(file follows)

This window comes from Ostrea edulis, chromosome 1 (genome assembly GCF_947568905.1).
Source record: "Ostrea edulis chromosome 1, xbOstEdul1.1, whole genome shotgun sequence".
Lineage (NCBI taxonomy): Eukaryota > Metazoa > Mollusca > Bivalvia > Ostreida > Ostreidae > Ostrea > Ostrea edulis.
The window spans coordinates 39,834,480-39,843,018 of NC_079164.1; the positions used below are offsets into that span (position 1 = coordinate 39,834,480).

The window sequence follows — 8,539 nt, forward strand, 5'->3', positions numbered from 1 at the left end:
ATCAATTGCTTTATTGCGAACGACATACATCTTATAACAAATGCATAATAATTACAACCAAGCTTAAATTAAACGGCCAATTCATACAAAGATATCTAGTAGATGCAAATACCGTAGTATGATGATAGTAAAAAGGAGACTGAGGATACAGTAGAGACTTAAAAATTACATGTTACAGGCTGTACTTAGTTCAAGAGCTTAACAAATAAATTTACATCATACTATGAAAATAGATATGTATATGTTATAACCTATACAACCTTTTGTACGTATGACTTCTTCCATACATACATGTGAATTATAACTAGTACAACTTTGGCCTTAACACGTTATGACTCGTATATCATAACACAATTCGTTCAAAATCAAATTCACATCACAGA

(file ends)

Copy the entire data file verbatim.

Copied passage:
This window comes from Ostrea edulis, chromosome 1 (genome assembly GCF_947568905.1).
Source record: "Ostrea edulis chromosome 1, xbOstEdul1.1, whole genome shotgun sequence".
Lineage (NCBI taxonomy): Eukaryota > Metazoa > Mollusca > Bivalvia > Ostreida > Ostreidae > Ostrea > Ostrea edulis.
The window spans coordinates 39,834,480-39,843,018 of NC_079164.1; the positions used below are offsets into that span (position 1 = coordinate 39,834,480).

The window sequence follows — 8,539 nt, forward strand, 5'->3', positions numbered from 1 at the left end:
ATCAATTGCTTTATTGCGAACGACATACATCTTATAACAAATGCATAATAATTACAACCAAGCTTAAATTAAACGGCCAATTCATACAAAGATATCTAGTAGATGCAAATACCGTAGTATGATGATAGTAAAAAGGAGACTGAGGATACAGTAGAGACTTAAAAATTACATGTTACAGGCTGTACTTAGTTCAAGAGCTTAACAAATAAATTTACATCATACTATGAAAATAGATATGTATATGTTATAACCTATACAACCTTTTGTACGTATGACTTCTTCCATACATACATGTGAATTATAACTAGTACAACTTTGGCCTTAACACGTTATGACTCGTATATCATAACACAATTCGTTCAAAATCAAATTCACATCACAGA